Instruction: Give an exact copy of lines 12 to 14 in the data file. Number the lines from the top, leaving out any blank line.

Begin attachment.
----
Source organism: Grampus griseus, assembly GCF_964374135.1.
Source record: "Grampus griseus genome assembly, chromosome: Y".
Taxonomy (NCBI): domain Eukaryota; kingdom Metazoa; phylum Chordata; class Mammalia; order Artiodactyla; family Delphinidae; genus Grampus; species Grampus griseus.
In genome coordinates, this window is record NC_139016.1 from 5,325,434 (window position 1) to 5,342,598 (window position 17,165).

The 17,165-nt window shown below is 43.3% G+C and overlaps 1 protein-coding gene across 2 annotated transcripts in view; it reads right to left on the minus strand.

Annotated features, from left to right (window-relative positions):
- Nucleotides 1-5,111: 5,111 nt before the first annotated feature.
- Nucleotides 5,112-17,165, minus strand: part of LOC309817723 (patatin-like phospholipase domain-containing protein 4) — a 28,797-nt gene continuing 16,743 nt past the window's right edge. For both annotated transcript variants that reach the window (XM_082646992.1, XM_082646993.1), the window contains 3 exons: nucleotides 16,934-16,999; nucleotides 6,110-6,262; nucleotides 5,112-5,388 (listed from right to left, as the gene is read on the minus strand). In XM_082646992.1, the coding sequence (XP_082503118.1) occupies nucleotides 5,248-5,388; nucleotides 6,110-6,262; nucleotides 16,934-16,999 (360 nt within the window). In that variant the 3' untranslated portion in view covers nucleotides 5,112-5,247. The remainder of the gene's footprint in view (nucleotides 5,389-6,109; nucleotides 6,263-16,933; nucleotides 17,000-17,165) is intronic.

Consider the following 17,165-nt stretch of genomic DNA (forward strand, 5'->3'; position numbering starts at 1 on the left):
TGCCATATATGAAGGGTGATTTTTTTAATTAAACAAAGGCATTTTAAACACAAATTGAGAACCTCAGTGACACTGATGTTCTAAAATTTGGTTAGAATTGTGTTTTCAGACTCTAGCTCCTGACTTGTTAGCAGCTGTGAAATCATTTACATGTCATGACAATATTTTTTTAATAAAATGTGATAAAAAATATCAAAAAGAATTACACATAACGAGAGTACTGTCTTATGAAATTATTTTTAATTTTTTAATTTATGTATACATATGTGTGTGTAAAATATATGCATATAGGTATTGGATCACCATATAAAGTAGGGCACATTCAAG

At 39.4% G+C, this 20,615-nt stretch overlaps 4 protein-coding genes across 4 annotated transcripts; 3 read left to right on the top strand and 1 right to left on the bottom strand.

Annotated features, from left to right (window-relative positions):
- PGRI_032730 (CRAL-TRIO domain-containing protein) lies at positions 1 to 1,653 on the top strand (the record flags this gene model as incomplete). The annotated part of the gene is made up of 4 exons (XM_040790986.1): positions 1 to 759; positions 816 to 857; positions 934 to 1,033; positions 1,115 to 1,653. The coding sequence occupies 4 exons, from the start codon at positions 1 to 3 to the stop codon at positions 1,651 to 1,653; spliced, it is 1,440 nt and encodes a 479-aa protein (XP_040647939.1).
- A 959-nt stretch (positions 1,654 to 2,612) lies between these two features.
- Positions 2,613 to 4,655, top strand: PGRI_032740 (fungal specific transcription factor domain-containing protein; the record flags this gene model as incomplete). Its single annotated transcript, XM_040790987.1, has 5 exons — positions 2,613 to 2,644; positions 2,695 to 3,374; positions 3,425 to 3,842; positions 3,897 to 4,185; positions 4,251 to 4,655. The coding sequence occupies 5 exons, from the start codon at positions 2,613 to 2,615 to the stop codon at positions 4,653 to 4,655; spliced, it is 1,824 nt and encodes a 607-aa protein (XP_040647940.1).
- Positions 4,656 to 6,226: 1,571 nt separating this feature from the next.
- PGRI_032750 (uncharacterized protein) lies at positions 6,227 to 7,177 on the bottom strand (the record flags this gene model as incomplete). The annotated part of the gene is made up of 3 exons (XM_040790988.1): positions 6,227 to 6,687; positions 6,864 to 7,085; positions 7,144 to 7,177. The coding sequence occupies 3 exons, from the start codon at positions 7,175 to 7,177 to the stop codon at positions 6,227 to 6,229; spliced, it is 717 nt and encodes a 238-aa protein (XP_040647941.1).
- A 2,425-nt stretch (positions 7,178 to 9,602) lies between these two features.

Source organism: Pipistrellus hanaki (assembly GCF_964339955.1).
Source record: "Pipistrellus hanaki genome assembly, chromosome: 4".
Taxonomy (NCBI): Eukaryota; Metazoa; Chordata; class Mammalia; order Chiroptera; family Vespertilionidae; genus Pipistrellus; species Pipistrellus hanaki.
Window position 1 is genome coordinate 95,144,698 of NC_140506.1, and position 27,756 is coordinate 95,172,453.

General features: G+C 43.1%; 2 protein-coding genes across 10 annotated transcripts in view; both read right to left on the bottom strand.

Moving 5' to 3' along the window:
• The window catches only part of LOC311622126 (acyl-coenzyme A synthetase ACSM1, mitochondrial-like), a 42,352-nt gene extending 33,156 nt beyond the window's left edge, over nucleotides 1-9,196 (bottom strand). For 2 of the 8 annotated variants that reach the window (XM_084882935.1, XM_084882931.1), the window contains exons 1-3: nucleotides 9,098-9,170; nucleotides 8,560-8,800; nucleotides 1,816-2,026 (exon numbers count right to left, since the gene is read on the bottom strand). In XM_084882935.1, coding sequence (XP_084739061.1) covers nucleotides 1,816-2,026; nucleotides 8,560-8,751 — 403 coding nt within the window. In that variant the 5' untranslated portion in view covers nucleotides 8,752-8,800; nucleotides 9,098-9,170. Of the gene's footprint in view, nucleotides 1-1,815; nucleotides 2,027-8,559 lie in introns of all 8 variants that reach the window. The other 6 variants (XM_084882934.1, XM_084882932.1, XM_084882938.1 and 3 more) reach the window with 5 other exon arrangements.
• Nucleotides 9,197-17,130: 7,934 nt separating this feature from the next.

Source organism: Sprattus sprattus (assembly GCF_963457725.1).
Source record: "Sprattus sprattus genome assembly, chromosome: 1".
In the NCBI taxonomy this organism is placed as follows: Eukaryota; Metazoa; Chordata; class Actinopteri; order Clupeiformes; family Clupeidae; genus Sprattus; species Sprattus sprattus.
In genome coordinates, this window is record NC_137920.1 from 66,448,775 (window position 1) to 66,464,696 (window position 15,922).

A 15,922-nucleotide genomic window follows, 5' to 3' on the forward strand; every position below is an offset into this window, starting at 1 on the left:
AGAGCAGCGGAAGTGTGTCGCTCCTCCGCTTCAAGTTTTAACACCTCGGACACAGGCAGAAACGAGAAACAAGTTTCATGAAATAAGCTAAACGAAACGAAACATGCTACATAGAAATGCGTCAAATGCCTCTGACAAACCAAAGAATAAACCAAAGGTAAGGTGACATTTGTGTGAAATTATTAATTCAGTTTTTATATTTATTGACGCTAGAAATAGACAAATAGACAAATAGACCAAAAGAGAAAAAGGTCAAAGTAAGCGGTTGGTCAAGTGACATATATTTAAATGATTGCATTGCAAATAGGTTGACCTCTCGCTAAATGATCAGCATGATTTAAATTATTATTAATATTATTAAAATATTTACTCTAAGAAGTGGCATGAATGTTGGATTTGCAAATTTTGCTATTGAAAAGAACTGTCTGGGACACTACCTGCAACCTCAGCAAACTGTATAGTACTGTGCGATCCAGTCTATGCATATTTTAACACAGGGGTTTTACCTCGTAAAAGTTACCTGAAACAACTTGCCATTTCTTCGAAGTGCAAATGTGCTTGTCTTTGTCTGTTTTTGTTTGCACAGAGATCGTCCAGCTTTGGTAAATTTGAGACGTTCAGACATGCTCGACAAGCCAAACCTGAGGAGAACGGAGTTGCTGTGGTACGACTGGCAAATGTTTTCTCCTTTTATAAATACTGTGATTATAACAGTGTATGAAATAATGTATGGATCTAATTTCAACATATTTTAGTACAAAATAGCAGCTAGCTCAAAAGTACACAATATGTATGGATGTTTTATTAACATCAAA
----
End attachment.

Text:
Annotated features, from left to right (window-relative positions):
- PGRI_032730 (CRAL-TRIO domain-containing protein) lies at positions 1 to 1,653 on the top strand (the record flags this gene model as incomplete). The annotated part of the gene is made up of 4 exons (XM_040790986.1): positions 1 to 759; positions 816 to 857; positions 934 to 1,033; positions 1,115 to 1,653. The coding sequence occupies 4 exons, from the start codon at positions 1 to 3 to the stop codon at positions 1,651 to 1,653; spliced, it is 1,440 nt and encodes a 479-aa protein (XP_040647939.1).
- A 959-nt stretch (positions 1,654 to 2,612) lies between these two features.